RIDA 217 | 07-2008
Chroniques de l'étranger
Partie législative - Oeuvres "orphelines"
03 Chronique des États Unis
CHRONIQUE DES ÉTATS-UNIS
RECENT DEVELOPMENTS IN US COPYRIGHT LAW:
PART I – “ORPHAN” WORKS
Jane C. GINSBURG
Columbia University School of Law*
This is the first of two Parts of Recent Developments in US Copyright
Law since 2005. The current installment addresses legislative activity; the next installment (in the October 2008 RIDA) will analyze the case law. No new copyright legislation has been enacted since 2005. 1 Many bills have been proposed, most of them unsuccessful or unlikely of passage. 2 One initiative, however, bears examination, because it concerns a problem that has drawn attention in both the United States and the European Union. 3 Moreover, it is probable that some solution will be enacted, albeit perhaps not by the current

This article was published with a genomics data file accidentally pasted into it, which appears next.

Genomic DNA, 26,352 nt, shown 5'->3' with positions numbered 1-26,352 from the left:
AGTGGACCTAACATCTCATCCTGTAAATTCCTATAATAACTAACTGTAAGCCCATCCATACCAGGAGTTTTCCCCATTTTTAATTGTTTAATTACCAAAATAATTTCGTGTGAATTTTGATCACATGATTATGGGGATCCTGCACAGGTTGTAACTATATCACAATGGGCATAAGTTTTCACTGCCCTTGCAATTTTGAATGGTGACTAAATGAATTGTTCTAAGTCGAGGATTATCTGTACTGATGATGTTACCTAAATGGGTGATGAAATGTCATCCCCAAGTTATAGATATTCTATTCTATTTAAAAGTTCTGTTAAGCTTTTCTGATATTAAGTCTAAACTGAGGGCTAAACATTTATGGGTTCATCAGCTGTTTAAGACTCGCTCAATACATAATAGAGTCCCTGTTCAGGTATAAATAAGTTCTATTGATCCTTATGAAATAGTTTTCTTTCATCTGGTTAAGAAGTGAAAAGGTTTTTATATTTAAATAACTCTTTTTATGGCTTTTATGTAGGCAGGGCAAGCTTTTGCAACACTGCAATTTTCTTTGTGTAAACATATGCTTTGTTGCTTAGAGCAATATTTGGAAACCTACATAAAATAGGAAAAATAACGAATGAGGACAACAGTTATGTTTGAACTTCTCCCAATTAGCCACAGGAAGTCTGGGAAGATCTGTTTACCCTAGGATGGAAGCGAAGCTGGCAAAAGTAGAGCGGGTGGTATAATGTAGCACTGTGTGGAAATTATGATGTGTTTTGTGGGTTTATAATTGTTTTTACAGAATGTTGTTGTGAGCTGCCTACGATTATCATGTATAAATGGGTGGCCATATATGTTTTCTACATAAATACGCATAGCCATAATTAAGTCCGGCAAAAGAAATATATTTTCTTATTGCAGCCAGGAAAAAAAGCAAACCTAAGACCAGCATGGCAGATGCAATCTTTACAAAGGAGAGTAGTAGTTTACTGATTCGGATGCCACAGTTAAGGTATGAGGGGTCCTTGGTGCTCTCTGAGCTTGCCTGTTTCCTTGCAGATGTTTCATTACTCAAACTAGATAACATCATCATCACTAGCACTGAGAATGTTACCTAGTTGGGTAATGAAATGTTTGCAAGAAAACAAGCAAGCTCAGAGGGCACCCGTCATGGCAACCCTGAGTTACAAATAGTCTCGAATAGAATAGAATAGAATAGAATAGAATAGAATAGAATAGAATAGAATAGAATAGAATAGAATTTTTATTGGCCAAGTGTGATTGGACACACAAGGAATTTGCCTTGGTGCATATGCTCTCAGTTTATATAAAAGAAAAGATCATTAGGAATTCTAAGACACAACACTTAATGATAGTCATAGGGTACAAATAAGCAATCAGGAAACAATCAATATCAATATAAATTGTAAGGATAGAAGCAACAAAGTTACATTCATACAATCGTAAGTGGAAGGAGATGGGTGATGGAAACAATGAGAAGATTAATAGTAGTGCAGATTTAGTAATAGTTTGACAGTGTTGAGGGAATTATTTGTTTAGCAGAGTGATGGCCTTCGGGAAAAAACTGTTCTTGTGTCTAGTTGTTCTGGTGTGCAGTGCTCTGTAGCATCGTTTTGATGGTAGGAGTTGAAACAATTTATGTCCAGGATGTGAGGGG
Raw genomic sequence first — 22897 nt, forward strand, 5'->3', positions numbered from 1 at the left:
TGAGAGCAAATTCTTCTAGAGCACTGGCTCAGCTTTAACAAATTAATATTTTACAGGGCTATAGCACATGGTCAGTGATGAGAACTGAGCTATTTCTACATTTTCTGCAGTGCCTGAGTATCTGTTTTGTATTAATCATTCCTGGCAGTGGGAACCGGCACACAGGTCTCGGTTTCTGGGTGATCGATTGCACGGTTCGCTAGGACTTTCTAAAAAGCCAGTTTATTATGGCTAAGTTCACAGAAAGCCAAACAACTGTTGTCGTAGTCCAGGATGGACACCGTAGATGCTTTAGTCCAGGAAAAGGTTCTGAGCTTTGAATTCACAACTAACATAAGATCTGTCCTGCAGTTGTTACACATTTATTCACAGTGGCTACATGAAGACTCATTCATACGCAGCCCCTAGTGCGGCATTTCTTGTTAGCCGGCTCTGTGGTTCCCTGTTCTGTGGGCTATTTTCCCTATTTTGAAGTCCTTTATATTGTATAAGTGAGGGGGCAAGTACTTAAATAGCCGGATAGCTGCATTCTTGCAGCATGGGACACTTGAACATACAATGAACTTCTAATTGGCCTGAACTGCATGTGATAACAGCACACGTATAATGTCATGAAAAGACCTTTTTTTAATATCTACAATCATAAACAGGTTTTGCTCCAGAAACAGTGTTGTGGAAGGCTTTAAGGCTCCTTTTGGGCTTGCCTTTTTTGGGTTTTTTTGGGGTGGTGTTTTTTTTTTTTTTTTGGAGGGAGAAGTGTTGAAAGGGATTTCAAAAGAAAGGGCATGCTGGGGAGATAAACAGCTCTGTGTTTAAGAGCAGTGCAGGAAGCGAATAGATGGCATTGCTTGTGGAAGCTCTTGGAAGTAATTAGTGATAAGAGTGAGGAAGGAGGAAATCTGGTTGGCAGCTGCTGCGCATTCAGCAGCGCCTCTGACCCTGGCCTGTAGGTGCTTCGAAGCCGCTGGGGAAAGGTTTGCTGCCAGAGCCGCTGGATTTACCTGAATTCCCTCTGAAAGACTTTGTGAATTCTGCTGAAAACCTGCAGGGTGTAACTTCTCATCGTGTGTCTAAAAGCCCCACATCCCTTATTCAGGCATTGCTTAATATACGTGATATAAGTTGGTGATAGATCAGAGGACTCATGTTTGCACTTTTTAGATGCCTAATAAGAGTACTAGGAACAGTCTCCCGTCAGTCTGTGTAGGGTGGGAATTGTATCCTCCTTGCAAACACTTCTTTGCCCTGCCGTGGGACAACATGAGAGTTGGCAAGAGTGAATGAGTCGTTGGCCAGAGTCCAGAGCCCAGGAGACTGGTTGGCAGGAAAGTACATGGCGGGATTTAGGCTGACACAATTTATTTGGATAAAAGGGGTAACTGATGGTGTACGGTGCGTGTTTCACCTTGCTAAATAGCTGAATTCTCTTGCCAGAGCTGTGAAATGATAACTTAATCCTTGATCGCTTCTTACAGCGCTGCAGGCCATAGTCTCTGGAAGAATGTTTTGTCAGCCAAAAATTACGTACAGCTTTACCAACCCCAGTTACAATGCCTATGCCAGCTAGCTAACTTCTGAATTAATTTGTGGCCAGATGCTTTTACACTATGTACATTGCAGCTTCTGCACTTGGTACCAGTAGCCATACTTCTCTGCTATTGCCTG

Congress, whose Term expires at the end of 2008. The problem concerns the exploitation of works whose authors or right holders cannot be located, more familiarly known as “orphan works.” This Chronique, after a brief review of the nature of the orphan works problem and prior attempts to resolve it in the US (I), will analyze the current bills’ provisions (II), both with respect to the limitation of remedies that constitutes the proposals’ centerpiece (A), and to the conditions required to qualify for the limitation (B). I will also (III)
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